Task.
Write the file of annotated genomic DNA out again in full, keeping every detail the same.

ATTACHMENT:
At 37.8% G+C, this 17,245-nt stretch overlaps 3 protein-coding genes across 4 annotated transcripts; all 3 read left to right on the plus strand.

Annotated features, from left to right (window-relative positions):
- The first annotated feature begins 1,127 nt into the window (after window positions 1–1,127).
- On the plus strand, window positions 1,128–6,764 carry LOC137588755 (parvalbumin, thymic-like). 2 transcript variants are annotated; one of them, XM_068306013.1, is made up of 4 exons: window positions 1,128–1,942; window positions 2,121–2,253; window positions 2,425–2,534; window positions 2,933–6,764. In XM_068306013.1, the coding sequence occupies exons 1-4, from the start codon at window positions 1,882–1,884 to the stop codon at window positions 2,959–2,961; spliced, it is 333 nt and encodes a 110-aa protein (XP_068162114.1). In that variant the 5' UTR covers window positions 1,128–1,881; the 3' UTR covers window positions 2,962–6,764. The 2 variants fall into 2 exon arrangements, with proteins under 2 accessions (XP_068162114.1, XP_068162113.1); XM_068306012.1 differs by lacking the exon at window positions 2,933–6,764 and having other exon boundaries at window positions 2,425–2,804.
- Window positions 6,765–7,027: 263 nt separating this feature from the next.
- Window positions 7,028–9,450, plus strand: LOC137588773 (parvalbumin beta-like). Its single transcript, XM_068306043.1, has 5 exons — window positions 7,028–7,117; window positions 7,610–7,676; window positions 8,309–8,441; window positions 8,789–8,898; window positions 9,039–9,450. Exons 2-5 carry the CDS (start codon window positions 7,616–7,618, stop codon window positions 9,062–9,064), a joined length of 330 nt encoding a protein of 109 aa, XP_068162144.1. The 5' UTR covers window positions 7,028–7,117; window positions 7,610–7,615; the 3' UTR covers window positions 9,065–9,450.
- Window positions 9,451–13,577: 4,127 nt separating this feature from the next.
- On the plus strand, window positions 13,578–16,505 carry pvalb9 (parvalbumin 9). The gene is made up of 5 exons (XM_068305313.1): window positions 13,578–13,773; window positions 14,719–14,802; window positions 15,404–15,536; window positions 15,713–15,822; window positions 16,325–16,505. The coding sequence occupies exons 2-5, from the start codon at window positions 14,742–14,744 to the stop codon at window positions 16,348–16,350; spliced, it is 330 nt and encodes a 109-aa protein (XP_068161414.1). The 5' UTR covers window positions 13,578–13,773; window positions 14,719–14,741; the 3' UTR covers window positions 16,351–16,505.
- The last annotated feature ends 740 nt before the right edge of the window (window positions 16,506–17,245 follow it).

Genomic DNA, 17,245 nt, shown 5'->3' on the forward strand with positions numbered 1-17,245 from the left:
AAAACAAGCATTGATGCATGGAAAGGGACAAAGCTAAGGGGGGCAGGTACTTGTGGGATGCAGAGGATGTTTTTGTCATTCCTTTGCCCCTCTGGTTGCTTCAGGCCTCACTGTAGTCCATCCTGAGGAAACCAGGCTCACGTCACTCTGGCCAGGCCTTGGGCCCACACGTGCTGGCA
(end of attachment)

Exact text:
At 37.8% G+C, this 17,245-nt stretch overlaps 3 protein-coding genes across 4 annotated transcripts; all 3 read left to right on the plus strand.

Annotated features, from left to right (window-relative positions):
- The first annotated feature begins 1,127 nt into the window (after window positions 1–1,127).
- On the plus strand, window positions 1,128–6,764 carry LOC137588755 (parvalbumin, thymic-like). 2 transcript variants are annotated; one of them, XM_068306013.1, is made up of 4 exons: window positions 1,128–1,942; window positions 2,121–2,253; window positions 2,425–2,534; window positions 2,933–6,764. In XM_068306013.1, the coding sequence occupies exons 1-4, from the start codon at window positions 1,882–1,884 to the stop codon at window positions 2,959–2,961; spliced, it is 333 nt and encodes a 110-aa protein (XP_068162114.1). In that variant the 5' UTR covers window positions 1,128–1,881; the 3' UTR covers window positions 2,962–6,764. The 2 variants fall into 2 exon arrangements, with proteins under 2 accessions (XP_068162114.1, XP_068162113.1); XM_068306012.1 differs by lacking the exon at window positions 2,933–6,764 and having other exon boundaries at window positions 2,425–2,804.
- Window positions 6,765–7,027: 263 nt separating this feature from the next.
- Window positions 7,028–9,450, plus strand: LOC137588773 (parvalbumin beta-like). Its single transcript, XM_068306043.1, has 5 exons — window positions 7,028–7,117; window positions 7,610–7,676; window positions 8,309–8,441; window positions 8,789–8,898; window positions 9,039–9,450. Exons 2-5 carry the CDS (start codon window positions 7,616–7,618, stop codon window positions 9,062–9,064), a joined length of 330 nt encoding a protein of 109 aa, XP_068162144.1. The 5' UTR covers window positions 7,028–7,117; window positions 7,610–7,615; the 3' UTR covers window positions 9,065–9,450.
- Window positions 9,451–13,577: 4,127 nt separating this feature from the next.
- On the plus strand, window positions 13,578–16,505 carry pvalb9 (parvalbumin 9). The gene is made up of 5 exons (XM_068305313.1): window positions 13,578–13,773; window positions 14,719–14,802; window positions 15,404–15,536; window positions 15,713–15,822; window positions 16,325–16,505. The coding sequence occupies exons 2-5, from the start codon at window positions 14,742–14,744 to the stop codon at window positions 16,348–16,350; spliced, it is 330 nt and encodes a 109-aa protein (XP_068161414.1). The 5' UTR covers window positions 13,578–13,773; window positions 14,719–14,741; the 3' UTR covers window positions 16,351–16,505.
- The last annotated feature ends 740 nt before the right edge of the window (window positions 16,506–17,245 follow it).

Genomic DNA, 17,245 nt, shown 5'->3' on the forward strand with positions numbered 1-17,245 from the left:
AAAACAAGCATTGATGCATGGAAAGGGACAAAGCTAAGGGGGGCAGGTACTTGTGGGATGCAGAGGATGTTTTTGTCATTCCTTTGCCCCTCTGGTTGCTTCAGGCCTCACTGTAGTCCATCCTGAGGAAACCAGGCTCACGTCACTCTGGCCAGGCCTTGGGCCCACACGTGCTGGCA